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Chinese hotpot, noodle recipes make New Zealand chefs fevered

(Xinhua)    15:35, May 14, 2019

NEW ZEALAND-WELLINGTON-CHINESE FOOD

A local chef learner (2nd L, front) helps to cool down the boiled plain noodles during a special cooking course by Chinese chefs at the Wellington Institute of Technology in Wellington, New Zealand, May 13, 2019. As one of the cultural exchange activities held during the 2019 China Tourism &Culture Week here, famous Chinese cooks from southwest China's Chongqing Municipality brought their unique cooking recipes of spicy hotpot and Chongqing small noodles to get local chef learners on fire. (Xinhua/Guo Lei)

WELLINGTON, May 13 (Xinhua) -- "Is that spicy?""Can I taste the plain noodles before adding the sauce?" Chef learners from the School of Hospitality of Weltec, Wellington Institute of Technology, kept asking questions during a special cooking course by two Chinese chefs, Wang Chenghua and Liu Yu here on Monday.

As one of the cultural exchange activities held during the 2019 China Tourism &Culture Week here, famous Chinese cooks from southwest China's Chongqing Municipality brought their unique cooking recipes of spicy hotpot and Chongqing small noodles to get local chef learners on fire.

Decades ago, Wang, who is the fifth generation of the family's inherited skills, ever thought the small bowl of noodles would become Chongqing's intangible cultural heritage one day.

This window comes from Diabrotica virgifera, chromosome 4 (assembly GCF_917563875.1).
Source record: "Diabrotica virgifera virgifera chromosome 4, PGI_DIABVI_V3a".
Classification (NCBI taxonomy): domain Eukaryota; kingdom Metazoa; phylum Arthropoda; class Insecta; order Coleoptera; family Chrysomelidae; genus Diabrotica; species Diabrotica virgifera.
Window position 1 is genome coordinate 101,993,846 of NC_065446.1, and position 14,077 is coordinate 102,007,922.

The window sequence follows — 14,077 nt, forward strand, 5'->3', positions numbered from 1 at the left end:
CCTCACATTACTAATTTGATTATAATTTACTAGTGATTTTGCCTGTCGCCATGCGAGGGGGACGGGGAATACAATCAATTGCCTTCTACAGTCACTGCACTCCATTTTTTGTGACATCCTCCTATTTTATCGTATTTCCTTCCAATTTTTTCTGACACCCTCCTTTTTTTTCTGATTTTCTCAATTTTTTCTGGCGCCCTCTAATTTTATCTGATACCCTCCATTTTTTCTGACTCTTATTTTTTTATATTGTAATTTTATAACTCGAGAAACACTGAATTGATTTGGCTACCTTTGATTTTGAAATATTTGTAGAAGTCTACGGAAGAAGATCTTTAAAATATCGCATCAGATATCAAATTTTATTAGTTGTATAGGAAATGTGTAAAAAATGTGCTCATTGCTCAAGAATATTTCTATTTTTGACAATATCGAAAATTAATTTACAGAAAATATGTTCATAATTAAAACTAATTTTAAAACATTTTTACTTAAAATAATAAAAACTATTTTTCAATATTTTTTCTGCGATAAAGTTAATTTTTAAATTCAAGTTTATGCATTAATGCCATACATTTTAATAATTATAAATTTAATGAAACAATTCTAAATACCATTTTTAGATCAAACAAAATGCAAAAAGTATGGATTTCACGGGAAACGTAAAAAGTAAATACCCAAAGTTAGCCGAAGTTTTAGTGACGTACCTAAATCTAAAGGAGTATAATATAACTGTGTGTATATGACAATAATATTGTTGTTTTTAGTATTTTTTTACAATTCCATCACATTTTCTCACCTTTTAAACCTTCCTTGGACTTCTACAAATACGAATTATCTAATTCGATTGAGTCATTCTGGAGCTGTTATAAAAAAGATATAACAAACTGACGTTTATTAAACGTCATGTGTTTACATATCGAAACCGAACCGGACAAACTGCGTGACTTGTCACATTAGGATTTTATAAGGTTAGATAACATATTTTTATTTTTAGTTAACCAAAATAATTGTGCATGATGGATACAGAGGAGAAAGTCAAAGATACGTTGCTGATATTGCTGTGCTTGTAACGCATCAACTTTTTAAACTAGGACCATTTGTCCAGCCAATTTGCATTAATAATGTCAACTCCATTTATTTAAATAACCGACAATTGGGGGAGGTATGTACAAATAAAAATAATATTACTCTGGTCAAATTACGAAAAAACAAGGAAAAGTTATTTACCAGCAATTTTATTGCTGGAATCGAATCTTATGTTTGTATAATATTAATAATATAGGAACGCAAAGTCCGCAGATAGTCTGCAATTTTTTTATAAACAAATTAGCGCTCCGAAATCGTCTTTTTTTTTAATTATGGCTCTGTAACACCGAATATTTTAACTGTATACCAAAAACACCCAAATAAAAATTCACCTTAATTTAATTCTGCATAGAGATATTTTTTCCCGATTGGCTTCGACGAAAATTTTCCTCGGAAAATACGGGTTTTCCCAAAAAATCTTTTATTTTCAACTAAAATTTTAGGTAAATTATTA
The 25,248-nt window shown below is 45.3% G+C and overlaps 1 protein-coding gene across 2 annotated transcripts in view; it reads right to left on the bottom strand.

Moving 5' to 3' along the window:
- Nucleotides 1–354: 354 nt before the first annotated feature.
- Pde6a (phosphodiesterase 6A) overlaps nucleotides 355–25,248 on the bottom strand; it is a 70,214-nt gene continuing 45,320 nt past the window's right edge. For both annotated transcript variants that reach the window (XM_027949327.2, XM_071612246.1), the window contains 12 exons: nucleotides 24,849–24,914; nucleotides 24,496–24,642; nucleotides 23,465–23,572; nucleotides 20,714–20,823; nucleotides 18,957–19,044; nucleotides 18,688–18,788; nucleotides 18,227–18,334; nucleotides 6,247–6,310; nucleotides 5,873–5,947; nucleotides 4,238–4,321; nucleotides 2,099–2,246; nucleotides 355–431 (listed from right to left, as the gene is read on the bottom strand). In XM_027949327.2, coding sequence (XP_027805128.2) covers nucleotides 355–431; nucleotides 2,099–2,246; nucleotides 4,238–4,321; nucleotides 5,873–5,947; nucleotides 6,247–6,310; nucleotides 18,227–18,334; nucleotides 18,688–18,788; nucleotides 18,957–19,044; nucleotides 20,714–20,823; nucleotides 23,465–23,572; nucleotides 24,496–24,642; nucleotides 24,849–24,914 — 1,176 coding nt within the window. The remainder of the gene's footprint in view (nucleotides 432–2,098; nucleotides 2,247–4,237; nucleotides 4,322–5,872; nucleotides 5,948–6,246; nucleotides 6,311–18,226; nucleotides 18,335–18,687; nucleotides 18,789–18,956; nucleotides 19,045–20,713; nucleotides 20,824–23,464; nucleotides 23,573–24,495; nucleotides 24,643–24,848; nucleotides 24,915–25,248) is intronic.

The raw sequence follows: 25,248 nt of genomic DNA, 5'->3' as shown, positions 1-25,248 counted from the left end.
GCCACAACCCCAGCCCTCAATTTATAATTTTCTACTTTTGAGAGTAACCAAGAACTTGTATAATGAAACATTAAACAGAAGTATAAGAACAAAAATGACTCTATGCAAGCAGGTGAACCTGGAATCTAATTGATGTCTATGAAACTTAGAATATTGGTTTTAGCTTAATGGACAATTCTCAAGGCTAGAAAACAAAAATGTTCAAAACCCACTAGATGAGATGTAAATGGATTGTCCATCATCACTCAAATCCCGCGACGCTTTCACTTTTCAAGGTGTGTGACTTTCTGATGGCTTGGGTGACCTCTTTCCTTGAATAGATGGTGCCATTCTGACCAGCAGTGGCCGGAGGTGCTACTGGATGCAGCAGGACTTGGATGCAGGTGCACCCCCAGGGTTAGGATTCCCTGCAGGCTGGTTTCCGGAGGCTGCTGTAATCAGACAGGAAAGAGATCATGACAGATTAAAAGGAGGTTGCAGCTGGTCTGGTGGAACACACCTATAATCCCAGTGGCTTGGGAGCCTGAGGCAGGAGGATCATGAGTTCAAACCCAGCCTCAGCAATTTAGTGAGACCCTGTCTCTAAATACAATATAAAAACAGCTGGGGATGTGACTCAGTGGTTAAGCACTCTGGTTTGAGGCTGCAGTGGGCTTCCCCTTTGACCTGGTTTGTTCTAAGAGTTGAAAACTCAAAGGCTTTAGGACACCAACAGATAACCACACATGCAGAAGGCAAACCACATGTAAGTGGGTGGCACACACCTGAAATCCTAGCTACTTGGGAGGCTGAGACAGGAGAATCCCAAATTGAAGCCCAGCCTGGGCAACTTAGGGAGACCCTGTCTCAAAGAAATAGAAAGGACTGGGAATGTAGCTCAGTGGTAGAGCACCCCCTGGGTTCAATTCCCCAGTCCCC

The history of the homemade noodles could be traced back to several hundred years ago. He told the learners that one of the secrets of cooking the spicy noodles is to cool the boiled plain noodles down as soon as possible. In old days, Chinese cooks could only use fans to cool the noodles down. This tradition is now part of the intangible cultural heritage.

Tasting one spoon of the soup from the hotpot, Ben Leishman's face turned red, and he rushed out to drink a big jar of cold water to cool down.

"It is very, very hot," Leishman said. "I'd never tried any food so spicy before but I do love the taste of it. We learned a lot about curry cooking but the taste of spicy is different."

Preparing the food materials and seasonings for the hotpot, Chef Liu taught the learners to understand the way of having hotpot by putting everything together on one spoon.

Nemierose Cruz-Gonong said, "I am so happy to see the demonstration of the traditional Chinese food cooking and it is different from that I've ever tasted in local restaurants. I love the taste of Chinese food."

Compared to the extremely spicy flavor of the hotpot, the noodles made by Wang are much easier to be accepted since the noodles combined the flavors of being sweet, sour and spicy.

With his face bathed with sweat, Paolo Moredo could not stop finishing the noodles in his plate. He said the taste of Chinese Chongqing small noodles are close to the one he tried before called the Dandan noodles but the spicy feeling is not the same.

"Definitely I will go to China one day, for food," Moredo said.


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(Web editor: Liang Jun, Bianji)

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